Washington State has recently issued Phase 3 guidelines for business reopening after the spring closures to prevent the spread of COVID-19. If you’re struggling with understanding the nuances of the various guidelines and how to implement them thoughtfully to protect your employees and constituents, you’re not alone. We’ve put together a list of the top three guidelines and an explanation of each to help you keep your employees and constituents healthy and safe.
Phase 3 Business Template
No two businesses are alike, and no two responses to the COVID-19 pandemic will be alike. To assist businesses and meet the needs of residents, state leaders have developed reopening guidelines that allow for flexibility in how individual organizations enact safety plans and respond to the thread of COVID-19.
Each business or entity operating in the state must develop a written safety plan with details on the steps they are taking to prevent the spread of COVID-19. Organizations should complete the plan and file it with their County Public Health Department or state agency and keep a copy on premises. Also, keep in mind that there are specific guidelines for certain industries, so check the industry-specific guidelines for additional safety precautions (if warranted).
Facial Coverings Required
More businesses opening means more people going to and from work and enjoying the products and services that businesses have to offer. With more people out and about, individuals must take responsibility for themselves and others and wear a facial covering.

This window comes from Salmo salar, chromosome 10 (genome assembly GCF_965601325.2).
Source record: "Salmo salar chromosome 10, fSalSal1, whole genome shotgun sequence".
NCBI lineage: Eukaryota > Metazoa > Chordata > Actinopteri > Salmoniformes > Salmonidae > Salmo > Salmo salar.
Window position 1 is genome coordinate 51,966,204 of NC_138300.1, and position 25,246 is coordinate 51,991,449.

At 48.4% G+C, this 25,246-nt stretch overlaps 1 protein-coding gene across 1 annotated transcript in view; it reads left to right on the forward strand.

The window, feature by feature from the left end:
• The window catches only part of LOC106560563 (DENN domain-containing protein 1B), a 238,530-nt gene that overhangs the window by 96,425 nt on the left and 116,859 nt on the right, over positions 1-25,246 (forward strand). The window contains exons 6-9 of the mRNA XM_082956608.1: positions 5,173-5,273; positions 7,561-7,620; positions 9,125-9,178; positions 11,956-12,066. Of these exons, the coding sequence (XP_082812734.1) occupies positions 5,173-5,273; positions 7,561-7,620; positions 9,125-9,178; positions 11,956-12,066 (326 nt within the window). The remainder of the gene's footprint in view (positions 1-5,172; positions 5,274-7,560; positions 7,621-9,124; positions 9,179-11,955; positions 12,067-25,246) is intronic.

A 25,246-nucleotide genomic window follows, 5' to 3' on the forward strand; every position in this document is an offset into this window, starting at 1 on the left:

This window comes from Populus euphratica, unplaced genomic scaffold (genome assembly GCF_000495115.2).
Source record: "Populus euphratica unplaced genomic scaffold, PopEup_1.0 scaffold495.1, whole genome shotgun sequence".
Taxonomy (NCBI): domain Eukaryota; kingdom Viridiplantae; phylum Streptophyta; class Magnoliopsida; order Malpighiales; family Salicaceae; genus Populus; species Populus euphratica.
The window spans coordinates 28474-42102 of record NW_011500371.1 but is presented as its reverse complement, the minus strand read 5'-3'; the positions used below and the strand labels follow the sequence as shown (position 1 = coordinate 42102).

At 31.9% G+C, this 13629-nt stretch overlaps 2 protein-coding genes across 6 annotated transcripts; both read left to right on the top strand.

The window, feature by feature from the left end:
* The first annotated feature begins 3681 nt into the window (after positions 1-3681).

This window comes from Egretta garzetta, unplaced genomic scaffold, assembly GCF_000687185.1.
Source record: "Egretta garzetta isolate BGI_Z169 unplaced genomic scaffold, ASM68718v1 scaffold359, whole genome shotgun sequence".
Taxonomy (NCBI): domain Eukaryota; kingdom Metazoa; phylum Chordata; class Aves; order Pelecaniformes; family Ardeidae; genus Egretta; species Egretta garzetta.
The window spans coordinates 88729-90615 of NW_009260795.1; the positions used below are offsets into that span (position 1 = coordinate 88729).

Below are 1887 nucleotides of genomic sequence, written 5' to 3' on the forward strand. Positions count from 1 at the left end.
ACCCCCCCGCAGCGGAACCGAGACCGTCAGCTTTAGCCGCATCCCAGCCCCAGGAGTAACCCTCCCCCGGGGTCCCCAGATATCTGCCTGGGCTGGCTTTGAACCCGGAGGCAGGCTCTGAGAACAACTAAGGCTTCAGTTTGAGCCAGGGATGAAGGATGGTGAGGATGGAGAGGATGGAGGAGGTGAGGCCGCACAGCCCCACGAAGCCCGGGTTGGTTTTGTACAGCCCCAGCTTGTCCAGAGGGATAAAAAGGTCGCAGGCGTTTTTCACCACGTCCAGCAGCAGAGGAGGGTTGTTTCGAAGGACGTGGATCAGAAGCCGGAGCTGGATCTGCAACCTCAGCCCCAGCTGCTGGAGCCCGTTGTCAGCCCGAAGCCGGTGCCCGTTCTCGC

Cloth facial coverings are required to be worn by all workers and anyone near others. Facial coverings must cover the nose and mouth. The type of covering varies according to workers’ industries, proximity to others, and job.
There are a few exemptions. Individuals working alone need not wear a face covering, and people with certain disabilities may be exempt as well. For example, people who rely on nonverbal language cues such as the deaf or hard of hearing may be exempt. People with medical disabilities may also be exempt. Please see the Washington State guidelines for specific details on exemptions.
Paycheck Protection Program Expands
The Paycheck Protection Flexibility Act provides loans to small businesses affected by the pandemic. Those businesses that can maintain workers on the payroll may qualify for loan forgiveness.
The PPP added $12 million to Washington State’s economy so far, and the fund includes $100 million. If your small business is struggling to stay afloat during the pandemic, now’s the time to apply for a loan from this program. An amendment to the original act reduced the payroll spending requirement from 75% to 60%, so it’s worth investigating again, even if you did not qualify for it before.
For more details or to complete an application, visit the Small Business Administration.
Getting Back to Business – Safely
Although updates about the pandemic may have slowed in the media, the virus remains a threat to all until either a cure or vaccine is found. Organizations that can continue allowing workers to telecommute should do so to enable more people to voluntarily self-isolate and maintain social distancing.
For those who cannot allow workers to remain at home, the state guidelines and safety plan are a good first step to helping everyone stay healthy and protect the vulnerable.
If you need any guidance or assistance during these times, Welter Consulting is here for you. We can be reached by phone (206-605-3113) or through our website.